Published in Contact Lens

Do Differences In Contact Lens Materials Matter?

This is editorially independent content
7 min read

Find out how optometrists factor in the importance of material type when selecting a contact lens brand.

Do Differences In Contact Lens Materials Matter?
In the early 2000s, the contact lens community was buzzing with the emergence of silicone hydrogel materials. The first FDA-approved silicone hydrogel lenses hit the market in the late 1990s, and soon thereafter, all major manufacturers were launching products that utilized this material with unprecedented high oxygen permeability (Dk).
At the time, overnight wear was a more common occurrence in soft contact lens wearers, and the eyecare community was interested in finding safe ways for patients to sleep in their contact lenses.1 It was hypothesized that by allowing more oxygen to the eye and reducing hypoxic corneal changes, rates of corneal inflammatory events and microbial keratitis associated with overnight contact lens wear could possibly decrease.

What is silicone hydrogel?

Need a refresher on how silicone hydrogel materials are different than their traditional hydrogel counterparts and why they allow significantly more oxygen to flow through the lens?

Here is a quick review of contact lens materials

Hydrogel materials are composed of water-loving (hydrophilic) HEMA (2-hydroxyl-ethyl methacrylate) polymers.2 For a hydrogel material, water is responsible for transporting oxygen through the lens since it has a higher Dk than the hydrogel material itself. To increase Dk in a hydrogel material, therefore, water content needs to be commensurately increased, or lens thickness would need to be decreased.
This means that hydrogel materials have a finite maximum Dk they can reach—they can’t be composed entirely of water, and they can’t be zero millimeters thick. Subsequently, silicone became a research interest in the 1970s as a means to augment hydrogel materials with the potential to enhance certain properties.2
Silicone has a much higher Dk than water—a silicone hydrogel material can be up to five times more oxygen permeable than a hydrogel material. Initially, the main barrier to utilizing silicone in soft contact lenses was its hydrophobic nature—it didn’t blend well with hydrophilic hydrogel monomers. This problem was overcome by pairing polar groups with silicone, resulting in a more homogeneous mixture when combined with hydrogel.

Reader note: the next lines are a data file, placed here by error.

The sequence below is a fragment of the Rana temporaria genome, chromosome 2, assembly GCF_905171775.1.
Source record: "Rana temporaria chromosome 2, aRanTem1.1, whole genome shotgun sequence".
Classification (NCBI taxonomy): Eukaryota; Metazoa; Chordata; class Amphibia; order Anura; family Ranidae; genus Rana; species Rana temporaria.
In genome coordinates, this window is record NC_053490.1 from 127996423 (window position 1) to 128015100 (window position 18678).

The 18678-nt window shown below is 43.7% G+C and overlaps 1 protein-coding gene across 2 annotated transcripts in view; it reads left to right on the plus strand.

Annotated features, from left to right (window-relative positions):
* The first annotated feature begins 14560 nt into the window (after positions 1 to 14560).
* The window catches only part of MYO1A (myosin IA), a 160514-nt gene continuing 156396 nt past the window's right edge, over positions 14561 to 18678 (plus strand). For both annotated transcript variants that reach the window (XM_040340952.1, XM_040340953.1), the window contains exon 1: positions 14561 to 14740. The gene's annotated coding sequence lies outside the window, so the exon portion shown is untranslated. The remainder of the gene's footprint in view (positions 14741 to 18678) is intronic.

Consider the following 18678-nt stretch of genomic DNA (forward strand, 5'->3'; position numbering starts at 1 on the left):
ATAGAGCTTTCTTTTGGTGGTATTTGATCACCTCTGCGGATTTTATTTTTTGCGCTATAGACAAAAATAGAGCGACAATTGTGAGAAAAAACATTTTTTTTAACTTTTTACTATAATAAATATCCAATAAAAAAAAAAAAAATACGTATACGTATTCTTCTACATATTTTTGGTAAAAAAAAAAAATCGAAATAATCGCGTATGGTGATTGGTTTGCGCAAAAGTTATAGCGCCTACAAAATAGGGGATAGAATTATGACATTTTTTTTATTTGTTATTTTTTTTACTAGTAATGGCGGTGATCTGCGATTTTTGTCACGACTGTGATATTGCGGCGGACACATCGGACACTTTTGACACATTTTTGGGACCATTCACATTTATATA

Because of these inherent material property differences, hydrogel and silicone hydrogel materials have some differing general properties:
  • Hydrogel materials: Due to their high water content, tend to be less stiff (i.e., lower modulus) than silicone hydrogels.
  • Silicone hydrogel materials: Based on their hydrophobic nature, tend to have poorer wettability and more deposits.
When designing a hydrogel or silicone hydrogel material for contact lens use, a manufacturer understands the disadvantages of each material and can compensate for and utilize design features that help offset anticipated disadvantages.

Mounting evidence against overnight wear

In the decades that have followed the debut of silicone hydrogel materials, evidence has suggested that silicone hydrogel overnight wear is as or riskier than with hydrogel materials.
While silicone hydrogel materials do reduce the risk of hypoxic complications associated with overnight wear, like corneal neovascularization and stromal swelling,3-5 they have not had a significant impact on the rate of microbial keratitis in contact lens wearers.6-10 In fact, some analyses have suggested that people wearing silicone hydrogel materials overnight actually have a higher risk of corneal inflammatory events compared to those wearing hydrogel materials overnight.11-13

It is difficult to attribute causation of infectious or inflammatory events to just oxygen alone.

Most analyses have concluded that the risk of microbial keratitis and corneal infiltrative events is multifactorial, and hypoxia is not the only contributing factor.6,11 As an eyecare community, we have learned that material type may not be the primary risk factor for contact lens-associated inflammation and infection. Rather, evidence suggests overnight wear itself is the primary risk factor for both.7,10,12-17
Interest in overnight contact lens wear has waned, likely due to acknowledgment of the evidence described above, along with the rise in availability and parameter expansion of daily disposable modalities. Further, it’s been demonstrated that daily disposable contact lens wear can be associated with a significantly reduced risk of associated inflammatory events,12,15,16 and less severe disease and microbial keratitis-associated vision loss.10,18

Are silicone hydrogel materials safe in daily disposables?

When daily disposables first became available, most featured hydrogel materials. As new daily disposable brands have been released, a trend towards silicone hydrogel materials has been seen during these respective product launches.
It does beg the question if the patient is not intending to sleep in the lenses—is there still valid concern about what kind of material the daily disposable is? Do the ultra-high Dk values of silicone hydrogel materials offer any substantial benefits to the patient, or are hydrogel daily disposables still good options?
There is no considerable evidence to suggest that a patient who is compliant with daily disposable or daily reusable contact lens wear might have worse ocular health outcomes with a hydrogel option.

As long as a patient is wearing a hydrogel material on a daily wear basis with their eyes open, multiple studies have shown that there are no concerns for unacceptable hypoxic stress.19-23 As well, it has been reported that there are no substantial comfort differences when comparing hydrogel to silicone hydrogel materials.6,24

What this all means for patients: compliance above all

Therefore, when choosing a contact lens brand, it may be less imperative to consider the material type and more important to ensure you are fitting a daily disposable option for both patient comfort and compliance. Most soft contact lens wearers have several daily disposable options that can fulfill their prescription, lifestyle, and budget needs. In instances where a daily disposable isn’t a realistic option, effective patient education on why overnight wear should be avoided is critical.